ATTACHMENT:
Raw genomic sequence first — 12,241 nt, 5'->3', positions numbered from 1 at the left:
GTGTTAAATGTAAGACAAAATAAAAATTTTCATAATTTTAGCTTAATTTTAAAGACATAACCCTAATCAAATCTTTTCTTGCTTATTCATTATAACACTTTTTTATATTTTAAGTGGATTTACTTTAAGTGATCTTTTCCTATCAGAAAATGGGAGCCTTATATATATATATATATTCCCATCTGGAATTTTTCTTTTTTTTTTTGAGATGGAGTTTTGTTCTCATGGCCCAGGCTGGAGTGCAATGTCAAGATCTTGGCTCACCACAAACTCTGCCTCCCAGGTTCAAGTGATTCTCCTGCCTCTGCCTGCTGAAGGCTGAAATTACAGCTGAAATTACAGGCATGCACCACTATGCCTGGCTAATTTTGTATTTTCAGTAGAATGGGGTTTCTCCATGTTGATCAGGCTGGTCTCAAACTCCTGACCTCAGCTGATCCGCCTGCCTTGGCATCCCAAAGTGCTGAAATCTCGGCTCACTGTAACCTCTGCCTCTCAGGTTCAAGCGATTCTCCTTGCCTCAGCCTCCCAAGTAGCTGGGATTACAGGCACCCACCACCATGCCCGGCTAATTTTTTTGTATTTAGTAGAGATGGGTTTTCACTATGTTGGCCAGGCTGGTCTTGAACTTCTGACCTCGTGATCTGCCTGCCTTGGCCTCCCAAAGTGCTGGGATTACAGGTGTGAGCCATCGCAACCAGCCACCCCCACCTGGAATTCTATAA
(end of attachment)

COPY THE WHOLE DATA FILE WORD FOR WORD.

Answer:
Raw genomic sequence first — 12,241 nt, 5'->3', positions numbered from 1 at the left:
GTGTTAAATGTAAGACAAAATAAAAATTTTCATAATTTTAGCTTAATTTTAAAGACATAACCCTAATCAAATCTTTTCTTGCTTATTCATTATAACACTTTTTTATATTTTAAGTGGATTTACTTTAAGTGATCTTTTCCTATCAGAAAATGGGAGCCTTATATATATATATATATTCCCATCTGGAATTTTTCTTTTTTTTTTTGAGATGGAGTTTTGTTCTCATGGCCCAGGCTGGAGTGCAATGTCAAGATCTTGGCTCACCACAAACTCTGCCTCCCAGGTTCAAGTGATTCTCCTGCCTCTGCCTGCTGAAGGCTGAAATTACAGCTGAAATTACAGGCATGCACCACTATGCCTGGCTAATTTTGTATTTTCAGTAGAATGGGGTTTCTCCATGTTGATCAGGCTGGTCTCAAACTCCTGACCTCAGCTGATCCGCCTGCCTTGGCATCCCAAAGTGCTGAAATCTCGGCTCACTGTAACCTCTGCCTCTCAGGTTCAAGCGATTCTCCTTGCCTCAGCCTCCCAAGTAGCTGGGATTACAGGCACCCACCACCATGCCCGGCTAATTTTTTTGTATTTAGTAGAGATGGGTTTTCACTATGTTGGCCAGGCTGGTCTTGAACTTCTGACCTCGTGATCTGCCTGCCTTGGCCTCCCAAAGTGCTGGGATTACAGGTGTGAGCCATCGCAACCAGCCACCCCCACCTGGAATTCTATAA